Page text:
22. 22.  Both sides state their positions on the issues being addressed in a non‐confrontational way.  The tricky part of this phase is deciding what to reveal and what to hold back. Too much information given away can really come back to bite you. Opening Position
  23. 23. Getting Off on the Right Foot  it’s a good idea to engage in a little small talk with the other participants in the negotiation.  This will help set a positive tone.  You might find that you have some things in common (such as hobbies or favorite teams)
  24. 24. Getting Off on the Right Foot Being “human” and easy to relate to is far less likely to persuade the other party than that you are someone who needs to be kept in check, and may work to your advantage.
  25. 25.  What to Share  you don’t want to give a detailed statement about your position on bargaining issues.  If the other party tries to rush you into stating your bargaining position prematurely “That’s an important question. Before we get to that, let’s make sure we agree on the issues we’re discussing today.”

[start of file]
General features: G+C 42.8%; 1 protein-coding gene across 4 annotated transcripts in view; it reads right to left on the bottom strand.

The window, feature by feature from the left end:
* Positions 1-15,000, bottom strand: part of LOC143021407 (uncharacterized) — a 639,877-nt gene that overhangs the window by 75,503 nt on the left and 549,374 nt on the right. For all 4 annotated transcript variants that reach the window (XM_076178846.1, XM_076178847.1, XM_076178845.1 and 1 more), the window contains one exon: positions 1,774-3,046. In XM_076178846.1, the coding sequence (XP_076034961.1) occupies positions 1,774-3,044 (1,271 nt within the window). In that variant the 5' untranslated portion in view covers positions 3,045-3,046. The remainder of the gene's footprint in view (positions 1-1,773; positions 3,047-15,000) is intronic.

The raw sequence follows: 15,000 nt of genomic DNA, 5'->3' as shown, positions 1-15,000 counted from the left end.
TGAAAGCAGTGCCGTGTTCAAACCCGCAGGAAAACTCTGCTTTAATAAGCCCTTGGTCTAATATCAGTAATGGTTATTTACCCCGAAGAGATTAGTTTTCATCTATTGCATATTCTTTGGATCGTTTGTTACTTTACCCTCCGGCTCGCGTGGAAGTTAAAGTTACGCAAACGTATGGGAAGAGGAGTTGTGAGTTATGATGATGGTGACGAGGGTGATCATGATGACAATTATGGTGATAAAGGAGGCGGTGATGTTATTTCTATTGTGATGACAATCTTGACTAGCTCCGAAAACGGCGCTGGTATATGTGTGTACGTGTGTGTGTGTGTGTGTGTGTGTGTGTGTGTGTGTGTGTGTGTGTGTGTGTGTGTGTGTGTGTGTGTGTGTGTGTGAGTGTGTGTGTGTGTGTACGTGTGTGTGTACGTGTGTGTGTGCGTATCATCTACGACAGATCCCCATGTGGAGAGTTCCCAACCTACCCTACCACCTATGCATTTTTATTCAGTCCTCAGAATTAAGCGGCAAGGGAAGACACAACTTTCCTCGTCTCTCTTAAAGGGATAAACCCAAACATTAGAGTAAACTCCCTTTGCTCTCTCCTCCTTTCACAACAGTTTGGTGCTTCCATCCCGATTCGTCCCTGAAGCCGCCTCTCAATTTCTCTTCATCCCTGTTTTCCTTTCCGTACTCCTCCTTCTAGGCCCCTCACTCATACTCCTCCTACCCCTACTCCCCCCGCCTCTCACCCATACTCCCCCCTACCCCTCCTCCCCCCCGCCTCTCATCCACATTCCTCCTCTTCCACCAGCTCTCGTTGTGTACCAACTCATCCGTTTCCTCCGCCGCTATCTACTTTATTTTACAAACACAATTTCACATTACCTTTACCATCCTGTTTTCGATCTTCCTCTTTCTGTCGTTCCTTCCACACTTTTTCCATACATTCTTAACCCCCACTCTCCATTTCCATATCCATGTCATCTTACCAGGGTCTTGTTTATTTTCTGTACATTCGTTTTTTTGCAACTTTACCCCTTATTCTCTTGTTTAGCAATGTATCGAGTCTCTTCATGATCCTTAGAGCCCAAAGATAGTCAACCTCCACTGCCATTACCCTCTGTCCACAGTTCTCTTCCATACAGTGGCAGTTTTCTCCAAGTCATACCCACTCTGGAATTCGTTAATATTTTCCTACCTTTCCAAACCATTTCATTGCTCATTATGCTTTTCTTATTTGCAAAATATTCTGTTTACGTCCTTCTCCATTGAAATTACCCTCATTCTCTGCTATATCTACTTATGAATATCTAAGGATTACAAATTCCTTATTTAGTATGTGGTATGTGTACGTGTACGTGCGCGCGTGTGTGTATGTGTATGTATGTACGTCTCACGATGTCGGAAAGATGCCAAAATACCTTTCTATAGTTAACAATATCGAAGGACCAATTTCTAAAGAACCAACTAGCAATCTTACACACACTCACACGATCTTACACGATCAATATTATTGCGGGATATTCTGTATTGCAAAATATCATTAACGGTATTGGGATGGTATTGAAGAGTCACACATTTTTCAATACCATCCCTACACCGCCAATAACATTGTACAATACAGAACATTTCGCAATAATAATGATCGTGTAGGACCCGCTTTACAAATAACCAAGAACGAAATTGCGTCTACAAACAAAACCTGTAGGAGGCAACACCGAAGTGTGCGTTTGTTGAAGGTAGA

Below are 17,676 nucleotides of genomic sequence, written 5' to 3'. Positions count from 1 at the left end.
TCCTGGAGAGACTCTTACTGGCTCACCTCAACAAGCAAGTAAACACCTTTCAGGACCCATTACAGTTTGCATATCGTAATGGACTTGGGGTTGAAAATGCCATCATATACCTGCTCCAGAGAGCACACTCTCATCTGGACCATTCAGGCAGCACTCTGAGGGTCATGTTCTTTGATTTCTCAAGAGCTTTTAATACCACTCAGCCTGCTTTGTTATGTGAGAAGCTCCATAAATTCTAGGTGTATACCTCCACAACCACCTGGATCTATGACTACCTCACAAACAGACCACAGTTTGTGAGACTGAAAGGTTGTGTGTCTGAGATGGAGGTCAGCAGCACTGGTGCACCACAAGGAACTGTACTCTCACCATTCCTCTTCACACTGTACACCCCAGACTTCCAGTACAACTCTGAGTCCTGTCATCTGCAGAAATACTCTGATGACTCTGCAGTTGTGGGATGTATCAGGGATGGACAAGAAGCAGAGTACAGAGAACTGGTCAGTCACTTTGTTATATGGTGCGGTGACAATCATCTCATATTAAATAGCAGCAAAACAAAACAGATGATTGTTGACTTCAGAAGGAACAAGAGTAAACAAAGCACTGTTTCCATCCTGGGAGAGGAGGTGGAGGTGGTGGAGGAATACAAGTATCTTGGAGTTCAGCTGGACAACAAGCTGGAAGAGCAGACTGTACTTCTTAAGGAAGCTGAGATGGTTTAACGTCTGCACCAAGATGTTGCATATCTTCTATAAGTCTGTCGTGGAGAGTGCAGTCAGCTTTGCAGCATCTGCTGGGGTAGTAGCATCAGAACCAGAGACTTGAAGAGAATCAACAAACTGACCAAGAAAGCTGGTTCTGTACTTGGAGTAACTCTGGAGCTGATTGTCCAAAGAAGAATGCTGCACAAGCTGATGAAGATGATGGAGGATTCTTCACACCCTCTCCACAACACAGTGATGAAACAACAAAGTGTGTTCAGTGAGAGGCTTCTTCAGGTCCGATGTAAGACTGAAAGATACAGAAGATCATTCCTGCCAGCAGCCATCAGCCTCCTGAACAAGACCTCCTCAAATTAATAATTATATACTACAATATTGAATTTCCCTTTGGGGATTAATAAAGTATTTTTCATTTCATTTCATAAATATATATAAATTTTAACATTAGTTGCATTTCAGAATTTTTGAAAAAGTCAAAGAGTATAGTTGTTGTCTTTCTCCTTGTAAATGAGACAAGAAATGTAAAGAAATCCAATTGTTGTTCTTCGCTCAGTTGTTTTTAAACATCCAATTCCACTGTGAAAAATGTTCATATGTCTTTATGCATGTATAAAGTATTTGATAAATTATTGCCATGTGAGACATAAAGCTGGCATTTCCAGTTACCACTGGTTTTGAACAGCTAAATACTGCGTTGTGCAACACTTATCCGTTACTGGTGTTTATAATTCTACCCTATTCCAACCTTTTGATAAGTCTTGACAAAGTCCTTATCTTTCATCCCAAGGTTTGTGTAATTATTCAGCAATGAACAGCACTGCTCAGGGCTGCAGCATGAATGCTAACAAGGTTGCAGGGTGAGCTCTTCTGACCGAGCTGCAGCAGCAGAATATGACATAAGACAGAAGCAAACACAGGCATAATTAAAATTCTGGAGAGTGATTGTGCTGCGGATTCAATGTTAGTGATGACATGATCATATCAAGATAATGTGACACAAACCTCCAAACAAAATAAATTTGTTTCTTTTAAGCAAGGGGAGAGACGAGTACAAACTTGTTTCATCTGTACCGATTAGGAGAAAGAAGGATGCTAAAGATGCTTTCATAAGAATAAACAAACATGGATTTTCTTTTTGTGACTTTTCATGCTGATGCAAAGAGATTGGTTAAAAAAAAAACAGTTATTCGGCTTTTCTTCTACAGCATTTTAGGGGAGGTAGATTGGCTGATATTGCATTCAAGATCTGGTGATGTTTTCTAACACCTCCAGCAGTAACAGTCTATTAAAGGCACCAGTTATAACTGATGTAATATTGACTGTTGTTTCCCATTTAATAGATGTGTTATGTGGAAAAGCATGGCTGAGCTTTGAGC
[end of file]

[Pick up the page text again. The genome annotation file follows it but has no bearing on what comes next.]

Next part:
26. 26.  What to Share  why the other party would be in a hurry to get you to state your position? ◦ they have been worrying about it for some time beforehand. ◦ They want to get negotiations over and done with without having to worry about giving away more than they will need to.
  27. 27.  What to Keep to Yourself  Holding back information can be a tricky business.  You don’t want to appear secretive or deceptive  but at the same time you don’t want to give away your bargaining position prematurely.
  28. 28.  What to Do  The best way is to set the agenda for the negotiation.  Say something like: “Let’s get a few general issues settled before we get into specifics.”
  29. 29.  What to Do  Agreeing on the topics for discussion is something that allows both parties to find common ground.